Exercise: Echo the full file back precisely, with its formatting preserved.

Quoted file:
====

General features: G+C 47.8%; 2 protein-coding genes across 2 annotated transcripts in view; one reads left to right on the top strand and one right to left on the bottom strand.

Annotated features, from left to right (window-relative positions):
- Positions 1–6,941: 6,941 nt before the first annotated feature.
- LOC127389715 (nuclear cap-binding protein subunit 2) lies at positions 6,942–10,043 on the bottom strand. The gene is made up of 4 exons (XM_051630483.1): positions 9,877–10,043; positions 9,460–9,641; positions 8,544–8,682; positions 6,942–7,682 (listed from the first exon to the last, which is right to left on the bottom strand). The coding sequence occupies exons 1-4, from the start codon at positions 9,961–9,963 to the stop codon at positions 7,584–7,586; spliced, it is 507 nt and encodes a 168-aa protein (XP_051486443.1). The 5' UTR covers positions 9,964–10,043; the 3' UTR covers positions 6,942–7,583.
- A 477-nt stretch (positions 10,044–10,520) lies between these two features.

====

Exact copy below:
General features: G+C 47.8%; 2 protein-coding genes across 2 annotated transcripts in view; one reads left to right on the top strand and one right to left on the bottom strand.

Annotated features, from left to right (window-relative positions):
- Positions 1–6,941: 6,941 nt before the first annotated feature.
- LOC127389715 (nuclear cap-binding protein subunit 2) lies at positions 6,942–10,043 on the bottom strand. The gene is made up of 4 exons (XM_051630483.1): positions 9,877–10,043; positions 9,460–9,641; positions 8,544–8,682; positions 6,942–7,682 (listed from the first exon to the last, which is right to left on the bottom strand). The coding sequence occupies exons 1-4, from the start codon at positions 9,961–9,963 to the stop codon at positions 7,584–7,586; spliced, it is 507 nt and encodes a 168-aa protein (XP_051486443.1). The 5' UTR covers positions 9,964–10,043; the 3' UTR covers positions 6,942–7,583.
- A 477-nt stretch (positions 10,044–10,520) lies between these two features.